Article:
Monday, March 1, 2010

What’s Your Secret???

Today I am having a tooth extracted so instead of posting a rocking recipe or a clever craft, I thought I would ask you, my MIFS friends, for help solving one life’s little riddles: Secrets to line drying clothes! Last week I asked my readers at Frugal Front Porch, my Facebook and Twitter friends for their secrets to luxurious soft line dried clothes. As you can imagine, I got a wide range of answers.

  • Add vinegar to the rinse cycle
  • Tumble dry a few minutes after they are dry
  • Tumble dry a few minutes before you hang them to dry
  • Add Downy to the rinse cycle
  • Use less laundry detergent

Someone also suggested I simply live with it but surely I can have it all: line dried clothes that are soft and fluffy!

Some of the suggestions helped more than others but the best results offered a marginal improvement at best so I am hoping you ladies and gents can help me out with some fresh ideas.

I just started line drying our clothes in the basement a few weeks ago when I noticed the clothes seemed to take longer and longer to dry. I am not sure if the dryer is going out. We’ve checked all the vent lines and cleaned the lint trap so we feel confident this isn’t the problem. I also wanted to save on our monthly electric bill and add some desperately needed humidity to our home.

Before now, I have NEVER line dried clothes other than tossing a wet pool towel over the shower curtain or fence line. I know: shame on me but in my defense, my mother wasn’t exactly Donna Reed. She used our dryer for EVERYTHING except for the occasional sleeping bag or quilt. I grew up thinking the clothes line was just another toy for my brother and I to swing and play from so I never thought to line dry clothes as an adult. Now that I have started line drying clothes, it seems I am stuck with INSANELY stiff crunchy clothes!!! I need help!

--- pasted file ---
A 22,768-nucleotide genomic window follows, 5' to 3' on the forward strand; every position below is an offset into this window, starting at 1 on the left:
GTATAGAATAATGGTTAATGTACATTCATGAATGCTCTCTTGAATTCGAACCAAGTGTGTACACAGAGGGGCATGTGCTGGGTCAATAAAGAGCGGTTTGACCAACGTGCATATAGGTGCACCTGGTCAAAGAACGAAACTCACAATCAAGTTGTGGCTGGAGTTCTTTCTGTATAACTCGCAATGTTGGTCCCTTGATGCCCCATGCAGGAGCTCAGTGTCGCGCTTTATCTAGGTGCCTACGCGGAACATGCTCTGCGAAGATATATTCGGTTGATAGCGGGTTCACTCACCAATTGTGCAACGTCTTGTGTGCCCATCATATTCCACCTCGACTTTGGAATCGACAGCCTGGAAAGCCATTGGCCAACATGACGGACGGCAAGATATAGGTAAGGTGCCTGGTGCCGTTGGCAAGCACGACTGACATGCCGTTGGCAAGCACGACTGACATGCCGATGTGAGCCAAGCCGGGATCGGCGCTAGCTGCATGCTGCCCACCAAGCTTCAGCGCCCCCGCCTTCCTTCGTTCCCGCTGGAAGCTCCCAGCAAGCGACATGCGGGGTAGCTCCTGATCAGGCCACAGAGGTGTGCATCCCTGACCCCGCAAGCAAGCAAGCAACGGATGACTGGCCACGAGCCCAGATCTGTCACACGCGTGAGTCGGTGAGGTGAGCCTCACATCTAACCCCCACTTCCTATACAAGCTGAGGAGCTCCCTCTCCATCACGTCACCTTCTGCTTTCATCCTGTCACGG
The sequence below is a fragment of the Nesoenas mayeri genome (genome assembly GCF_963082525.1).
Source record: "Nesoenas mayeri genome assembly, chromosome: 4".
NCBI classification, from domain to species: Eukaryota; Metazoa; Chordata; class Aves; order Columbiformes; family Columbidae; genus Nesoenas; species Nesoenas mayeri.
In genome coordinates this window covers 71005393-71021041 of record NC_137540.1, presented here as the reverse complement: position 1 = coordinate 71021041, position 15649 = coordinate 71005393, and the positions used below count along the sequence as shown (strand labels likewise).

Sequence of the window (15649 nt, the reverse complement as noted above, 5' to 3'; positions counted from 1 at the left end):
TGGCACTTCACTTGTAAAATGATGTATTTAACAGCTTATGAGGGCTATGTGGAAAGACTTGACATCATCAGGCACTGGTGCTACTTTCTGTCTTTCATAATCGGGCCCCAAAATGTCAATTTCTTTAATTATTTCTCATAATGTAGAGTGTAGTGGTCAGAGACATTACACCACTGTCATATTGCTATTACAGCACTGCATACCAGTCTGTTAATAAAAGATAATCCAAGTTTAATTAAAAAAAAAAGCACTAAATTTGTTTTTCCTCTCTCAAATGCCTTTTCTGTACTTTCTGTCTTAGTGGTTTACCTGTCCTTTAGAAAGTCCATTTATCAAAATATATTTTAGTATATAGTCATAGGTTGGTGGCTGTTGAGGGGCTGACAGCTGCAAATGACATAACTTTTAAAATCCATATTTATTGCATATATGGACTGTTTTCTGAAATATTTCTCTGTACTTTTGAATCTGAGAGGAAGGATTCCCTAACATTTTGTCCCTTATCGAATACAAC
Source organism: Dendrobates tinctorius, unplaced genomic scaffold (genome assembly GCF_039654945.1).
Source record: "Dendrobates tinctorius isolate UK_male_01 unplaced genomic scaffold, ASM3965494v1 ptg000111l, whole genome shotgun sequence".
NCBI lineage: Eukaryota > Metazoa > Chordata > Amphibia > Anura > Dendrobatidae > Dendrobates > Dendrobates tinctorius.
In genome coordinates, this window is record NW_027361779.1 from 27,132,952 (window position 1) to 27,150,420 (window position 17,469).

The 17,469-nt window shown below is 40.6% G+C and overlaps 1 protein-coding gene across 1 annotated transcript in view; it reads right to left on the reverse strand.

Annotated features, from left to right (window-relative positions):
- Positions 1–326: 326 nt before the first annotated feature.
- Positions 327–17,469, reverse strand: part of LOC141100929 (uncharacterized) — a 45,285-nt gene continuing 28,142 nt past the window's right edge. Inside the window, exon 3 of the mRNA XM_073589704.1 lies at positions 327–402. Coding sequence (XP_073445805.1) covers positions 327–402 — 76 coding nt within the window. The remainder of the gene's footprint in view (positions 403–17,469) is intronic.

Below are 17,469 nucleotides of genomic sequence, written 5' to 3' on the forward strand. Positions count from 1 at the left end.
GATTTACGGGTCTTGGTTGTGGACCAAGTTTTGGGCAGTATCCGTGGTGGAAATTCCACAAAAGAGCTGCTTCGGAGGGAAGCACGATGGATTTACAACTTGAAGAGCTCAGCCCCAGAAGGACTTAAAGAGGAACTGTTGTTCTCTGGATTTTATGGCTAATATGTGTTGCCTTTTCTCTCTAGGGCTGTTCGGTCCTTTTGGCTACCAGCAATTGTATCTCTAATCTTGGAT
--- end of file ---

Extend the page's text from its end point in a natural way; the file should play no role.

054Keep in mind, this is what our yard looks like right now. Hubster sank through the snow during his walk with Ruby, our dog. It’s up to his knees! Line drying outside won’t work till warmer weather arrives. I am line drying in our basement right now.

Anyone have the secret to soft line dried clothes? Inquiring minds want to know.


  1. When you dry your clothes outside the wind will rustle them around and make them less stiff.

    I've been line drying for years because it is cheaper. There have been times that if you were to walk into my apartment you would see multiple drying racks in the living area and hangers of clothes dangling here and there.

    I never really noticed that things besides towels are stiff. I don't put anything extra in. Downy and that type of softener product make fabric kind of water resistant which isn't an ideal trait in a towel. I'm fine having stiff towels because I use them once and they are fine.

    Maybe it's the laundry detergent. I buy a bulk product sold at my local co-op. It's one of the sulfite/ate free soaps.

    In the end I would rather use fewer products and spend less time than have perfectly soft fabric.

  2. Could it be your water? I know some people have issues with hard water.

    My friend line dries outside all year long here in the Rockies (as long as it's not raining or snowing.)

  3. Could be water could be the fabric. Ironing (if you enjoy ironing) some clothes afterwards softens them right up. But truthfully, five minutes in a warm dryer is enough to fluff even the crunchiest towel. Towels and jeans were really the only things I found super stiff anyways. As for your dryer...if it is an older model your element could just be going kuput.

  4. There is an art to drying clothes and linens, whether in a dryer or on the line but there is no foolproof way to get fluffy closed off the line.

    1. When pulling clothes/linens from the washing machine shake it out! I mean shake with a snap and shake in several directions. This will release the wrinkles acquired by the spin cycle.

    2. The weather plays an important part here. Warm and windy is ideal. Warm will do the trick but take longer and windy will also work but take longer. Obviously rain, snow and freezing temperatures are not good.

    3. Towels can be dried on the line but it takes a lot of work to produce fluffy towels so unless your dryer has unexpectedly bit the dust, I wouldn't recommend drying towels on the line.

    4. Generally woven cottons will dry faster, smell great and are a breeze to iron (if you are into that sort of thing). Dryers have a tendency to bake the wrinkles into the cotton - not good!